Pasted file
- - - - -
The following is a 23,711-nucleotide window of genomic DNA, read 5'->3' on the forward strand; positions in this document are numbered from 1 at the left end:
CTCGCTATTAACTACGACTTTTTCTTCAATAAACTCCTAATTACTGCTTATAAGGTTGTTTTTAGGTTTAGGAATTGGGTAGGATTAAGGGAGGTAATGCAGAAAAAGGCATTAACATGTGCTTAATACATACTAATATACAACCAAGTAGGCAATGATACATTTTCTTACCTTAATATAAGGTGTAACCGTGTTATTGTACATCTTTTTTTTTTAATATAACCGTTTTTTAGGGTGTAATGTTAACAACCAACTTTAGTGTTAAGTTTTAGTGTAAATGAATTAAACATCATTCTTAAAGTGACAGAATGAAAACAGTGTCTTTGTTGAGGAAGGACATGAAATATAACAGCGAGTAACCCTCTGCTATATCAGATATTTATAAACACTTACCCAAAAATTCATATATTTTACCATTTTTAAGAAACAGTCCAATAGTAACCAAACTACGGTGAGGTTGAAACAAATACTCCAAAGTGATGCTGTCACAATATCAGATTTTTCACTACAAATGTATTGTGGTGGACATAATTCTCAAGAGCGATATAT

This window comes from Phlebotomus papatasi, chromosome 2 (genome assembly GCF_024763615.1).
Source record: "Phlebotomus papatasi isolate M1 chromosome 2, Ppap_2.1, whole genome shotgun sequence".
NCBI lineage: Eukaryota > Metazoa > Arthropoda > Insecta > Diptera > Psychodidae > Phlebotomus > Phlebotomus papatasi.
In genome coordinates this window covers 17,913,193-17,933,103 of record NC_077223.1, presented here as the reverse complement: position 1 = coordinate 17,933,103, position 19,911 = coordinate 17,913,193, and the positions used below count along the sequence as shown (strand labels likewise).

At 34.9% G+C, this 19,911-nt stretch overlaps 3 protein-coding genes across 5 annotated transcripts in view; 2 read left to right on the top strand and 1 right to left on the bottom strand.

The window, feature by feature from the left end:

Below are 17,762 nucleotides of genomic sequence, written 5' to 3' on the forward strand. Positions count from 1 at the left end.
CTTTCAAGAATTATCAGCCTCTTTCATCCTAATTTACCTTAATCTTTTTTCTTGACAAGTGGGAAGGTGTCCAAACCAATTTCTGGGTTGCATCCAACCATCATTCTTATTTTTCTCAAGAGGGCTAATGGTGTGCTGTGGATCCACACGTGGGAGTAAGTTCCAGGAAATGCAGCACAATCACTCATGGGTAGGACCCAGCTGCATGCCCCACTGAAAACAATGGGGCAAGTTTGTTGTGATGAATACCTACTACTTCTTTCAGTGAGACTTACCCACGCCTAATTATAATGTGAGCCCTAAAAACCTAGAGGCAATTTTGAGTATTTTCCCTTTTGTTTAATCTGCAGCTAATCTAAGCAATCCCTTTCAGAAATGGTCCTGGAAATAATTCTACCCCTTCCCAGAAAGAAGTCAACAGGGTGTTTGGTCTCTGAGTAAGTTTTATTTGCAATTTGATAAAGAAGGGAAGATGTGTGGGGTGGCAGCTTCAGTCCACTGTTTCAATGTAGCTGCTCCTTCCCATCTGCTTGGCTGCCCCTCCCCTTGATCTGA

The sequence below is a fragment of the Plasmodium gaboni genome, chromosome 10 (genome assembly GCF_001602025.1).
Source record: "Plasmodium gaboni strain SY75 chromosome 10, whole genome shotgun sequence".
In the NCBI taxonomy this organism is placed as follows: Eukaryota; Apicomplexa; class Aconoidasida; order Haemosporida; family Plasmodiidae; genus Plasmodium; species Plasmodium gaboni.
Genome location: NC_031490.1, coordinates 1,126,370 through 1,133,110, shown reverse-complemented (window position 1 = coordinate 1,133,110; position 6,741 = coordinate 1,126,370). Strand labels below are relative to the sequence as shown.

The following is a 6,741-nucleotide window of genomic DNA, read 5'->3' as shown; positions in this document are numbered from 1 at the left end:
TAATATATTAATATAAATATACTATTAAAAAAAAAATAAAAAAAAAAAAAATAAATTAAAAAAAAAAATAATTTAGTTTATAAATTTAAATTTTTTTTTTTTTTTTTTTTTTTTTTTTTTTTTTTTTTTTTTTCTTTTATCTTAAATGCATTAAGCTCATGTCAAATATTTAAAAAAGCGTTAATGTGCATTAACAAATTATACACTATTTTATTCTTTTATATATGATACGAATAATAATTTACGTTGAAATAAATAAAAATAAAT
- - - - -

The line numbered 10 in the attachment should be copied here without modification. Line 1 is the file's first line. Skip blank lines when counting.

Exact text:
CTTTCAAGAATTATCAGCCTCTTTCATCCTAATTTACCTTAATCTTTTTTCTTGACAAGTGGGAAGGTGTCCAAACCAATTTCTGGGTTGCATCCAACCATCATTCTTATTTTTCTCAAGAGGGCTAATGGTGTGCTGTGGATCCACACGTGGGAGTAAGTTCCAGGAAATGCAGCACAATCACTCATGGGTAGGACCCAGCTGCATGCCCCACTGAAAACAATGGGGCAAGTTTGTTGTGATGAATACCTACTACTTCTTTCAGTGAGACTTACCCACGCCTAATTATAATGTGAGCCCTAAAAACCTAGAGGCAATTTTGAGTATTTTCCCTTTTGTTTAATCTGCAGCTAATCTAAGCAATCCCTTTCAGAAATGGTCCTGGAAATAATTCTACCCCTTCCCAGAAAGAAGTCAACAGGGTGTTTGGTCTCTGAGTAAGTTTTATTTGCAATTTGATAAAGAAGGGAAGATGTGTGGGGTGGCAGCTTCAGTCCACTGTTTCAATGTAGCTGCTCCTTCCCATCTGCTTGGCTGCCCCTCCCCTTGATCTGA